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Chapter 10 - Ch 10 Intro To Organic Chemistry The Saturated...

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Ch. 10 – Intro. To Organic Chemistry: The Saturated Hydrocarbons “Organic” means different things in different contexts! Organic fertilizer is that derived from living organisms. Organic foods are generally those grown without synthetic pesticides or fertilizers. Organic Chemistry – Chemistry of carbon-containing compounds. “Organic” was coined in 1807 by the Swedish chemist Jons Jakob Berzelius. It was originally thought that all organic compounds could only be synthesized by living organisms, while compounds obtained from nonliving systems, such as from rocks and ores mined, the oceans, or the atmosphere, were labeled “inorganic”. This way of classifying organic vs. inorganic began to change when Friedrich Wohler, a German physician, synthesized the organic molecule urea (produced in the liver from protein breakdown, transported to the kidneys, excreted in the urine) from two inorganic substances, potassium cyanate and ammonium sulfate. The Chemistry of Carbon So, if C is in the formula, is the compound always an organic one? No, as usual, there are exceptions! Compounds like carbonates, carbides, cyanides, cyanates, CO, CO 2 , are considered inorganic. Of ~20 million known chemical compounds known at present (a new chemical is listed every 9 sec), ~95% are organic compounds. Why so many? Carbon differs from other elements in several ways. It can form stable, covalent bonds with each other (p. 305, graphite, diamond, buckminsterfullerene). It can form stable bonds with other elements (like O, N, S, the halogens, etc.). Carbon can form single, double, and triple bonds in these cases. Also, the number of ways that carbon and the other atoms are arranged are almost limitless.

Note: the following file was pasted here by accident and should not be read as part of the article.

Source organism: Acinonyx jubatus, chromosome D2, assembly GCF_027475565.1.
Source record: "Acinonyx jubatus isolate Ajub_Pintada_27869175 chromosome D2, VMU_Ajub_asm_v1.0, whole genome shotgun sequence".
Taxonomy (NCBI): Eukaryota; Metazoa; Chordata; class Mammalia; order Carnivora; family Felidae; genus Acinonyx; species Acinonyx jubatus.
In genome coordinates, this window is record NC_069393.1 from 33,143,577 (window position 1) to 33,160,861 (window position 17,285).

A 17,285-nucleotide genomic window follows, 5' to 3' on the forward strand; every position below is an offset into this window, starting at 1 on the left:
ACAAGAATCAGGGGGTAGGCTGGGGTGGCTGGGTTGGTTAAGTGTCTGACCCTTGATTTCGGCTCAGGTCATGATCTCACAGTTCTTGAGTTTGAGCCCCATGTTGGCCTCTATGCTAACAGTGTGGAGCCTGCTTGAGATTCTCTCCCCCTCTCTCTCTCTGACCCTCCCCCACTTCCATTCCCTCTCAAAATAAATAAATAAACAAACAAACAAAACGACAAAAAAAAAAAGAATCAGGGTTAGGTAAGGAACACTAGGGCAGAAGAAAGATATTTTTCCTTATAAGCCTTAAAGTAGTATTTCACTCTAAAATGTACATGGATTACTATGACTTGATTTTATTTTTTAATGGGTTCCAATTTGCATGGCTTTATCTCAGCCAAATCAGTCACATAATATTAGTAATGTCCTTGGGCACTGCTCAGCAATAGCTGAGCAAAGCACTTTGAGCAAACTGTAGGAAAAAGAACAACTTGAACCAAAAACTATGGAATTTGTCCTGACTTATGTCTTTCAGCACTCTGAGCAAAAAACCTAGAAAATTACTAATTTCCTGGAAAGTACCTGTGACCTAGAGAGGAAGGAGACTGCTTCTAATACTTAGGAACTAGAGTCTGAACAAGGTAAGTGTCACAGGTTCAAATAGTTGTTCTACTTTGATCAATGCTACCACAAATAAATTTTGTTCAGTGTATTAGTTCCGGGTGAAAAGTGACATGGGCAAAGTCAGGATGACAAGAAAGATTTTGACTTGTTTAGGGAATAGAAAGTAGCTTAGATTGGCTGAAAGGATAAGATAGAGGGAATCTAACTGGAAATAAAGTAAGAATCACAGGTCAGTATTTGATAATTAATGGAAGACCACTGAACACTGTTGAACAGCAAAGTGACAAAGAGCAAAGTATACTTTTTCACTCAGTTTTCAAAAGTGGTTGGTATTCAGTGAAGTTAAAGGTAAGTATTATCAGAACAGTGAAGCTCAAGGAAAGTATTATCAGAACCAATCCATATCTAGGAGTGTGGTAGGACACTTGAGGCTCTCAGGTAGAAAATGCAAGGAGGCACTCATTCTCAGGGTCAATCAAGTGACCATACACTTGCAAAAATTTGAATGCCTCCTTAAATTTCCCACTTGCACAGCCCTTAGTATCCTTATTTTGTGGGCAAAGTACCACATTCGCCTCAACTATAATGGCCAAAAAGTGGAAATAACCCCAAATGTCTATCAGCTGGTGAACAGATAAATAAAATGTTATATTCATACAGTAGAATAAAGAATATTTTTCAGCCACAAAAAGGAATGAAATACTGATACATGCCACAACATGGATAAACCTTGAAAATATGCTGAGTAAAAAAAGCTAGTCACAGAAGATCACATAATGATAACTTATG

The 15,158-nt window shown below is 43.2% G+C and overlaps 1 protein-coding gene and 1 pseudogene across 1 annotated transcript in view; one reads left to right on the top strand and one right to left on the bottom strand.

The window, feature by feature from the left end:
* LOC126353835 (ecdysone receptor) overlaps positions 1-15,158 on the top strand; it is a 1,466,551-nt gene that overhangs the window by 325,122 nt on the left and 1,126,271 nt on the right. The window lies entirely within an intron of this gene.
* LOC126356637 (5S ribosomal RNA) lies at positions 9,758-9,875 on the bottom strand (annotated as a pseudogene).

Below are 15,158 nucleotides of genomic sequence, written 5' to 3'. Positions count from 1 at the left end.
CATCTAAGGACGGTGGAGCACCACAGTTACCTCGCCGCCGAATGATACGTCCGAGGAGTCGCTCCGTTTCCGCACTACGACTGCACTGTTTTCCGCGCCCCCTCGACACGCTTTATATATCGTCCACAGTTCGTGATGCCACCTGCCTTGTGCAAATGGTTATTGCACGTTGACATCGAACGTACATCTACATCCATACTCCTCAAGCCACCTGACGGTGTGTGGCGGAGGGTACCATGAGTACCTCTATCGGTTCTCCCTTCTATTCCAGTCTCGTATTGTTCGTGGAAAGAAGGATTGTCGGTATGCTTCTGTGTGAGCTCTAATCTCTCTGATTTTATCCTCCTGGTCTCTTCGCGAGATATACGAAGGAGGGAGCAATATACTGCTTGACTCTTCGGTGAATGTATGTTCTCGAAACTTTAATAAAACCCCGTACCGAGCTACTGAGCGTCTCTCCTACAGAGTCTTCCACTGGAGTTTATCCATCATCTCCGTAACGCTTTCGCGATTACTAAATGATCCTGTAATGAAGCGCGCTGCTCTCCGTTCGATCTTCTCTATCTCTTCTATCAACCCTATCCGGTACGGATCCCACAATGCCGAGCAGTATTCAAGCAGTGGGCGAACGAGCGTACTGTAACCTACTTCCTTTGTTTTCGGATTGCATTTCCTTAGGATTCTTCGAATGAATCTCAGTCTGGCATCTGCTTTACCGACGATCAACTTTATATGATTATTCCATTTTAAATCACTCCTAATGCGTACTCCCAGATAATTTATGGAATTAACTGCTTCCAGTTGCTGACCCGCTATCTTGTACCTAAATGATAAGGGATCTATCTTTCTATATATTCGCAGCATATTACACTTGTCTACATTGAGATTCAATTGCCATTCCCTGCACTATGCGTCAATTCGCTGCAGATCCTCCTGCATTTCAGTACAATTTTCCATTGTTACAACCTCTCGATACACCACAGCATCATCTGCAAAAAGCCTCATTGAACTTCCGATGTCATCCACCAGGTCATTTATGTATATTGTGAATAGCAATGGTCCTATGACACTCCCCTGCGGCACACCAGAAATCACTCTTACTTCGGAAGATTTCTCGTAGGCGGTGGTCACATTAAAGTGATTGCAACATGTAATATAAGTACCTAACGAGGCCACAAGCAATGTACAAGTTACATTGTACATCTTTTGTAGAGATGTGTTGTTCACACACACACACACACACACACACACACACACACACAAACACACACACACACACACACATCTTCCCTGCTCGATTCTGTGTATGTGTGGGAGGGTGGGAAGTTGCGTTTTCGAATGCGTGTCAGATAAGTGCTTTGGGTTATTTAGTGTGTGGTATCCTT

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The parts of our human body, I.e, hair, skin, brain, internal organs, blood, etc., are primarily composed of organic compounds. That is why you must have a good understanding of organic chemistry! Comparison of Organic and Inorganic Compounds (Examine Table 10.1, bottom of p. 306) Melting/Boiling Points: Organics – low, Inorganics – high Bonding present: Organics – covalent, Inorganics – ionic This explains the observation about melting/boiling points. Covalent bonds are weaker, held together by partial charges, versus ionic bonds being stronger, held together by full charge attractions. Solubility in water: Organics – insoluble, Inorganics – soluble Solubility in nonpolar organic solvents (e.g., hexane, ether, carbon tetarchloride): Organics – soluble, Inorganics - insoluble Flammability: Organics – flammable, Inorganics – nonflammable. Conductivity in solution: Organics – nonconductive, Inorganics – conductive (in aqueous solution and in liquid or molten state) Families of Organic Compounds Organic compounds are classified in various ways. The most general division is between hydrocarbons (a compound with just C and H) and substituted hydrocarbons (1 or more H atoms replaced by another atom or group of atoms).
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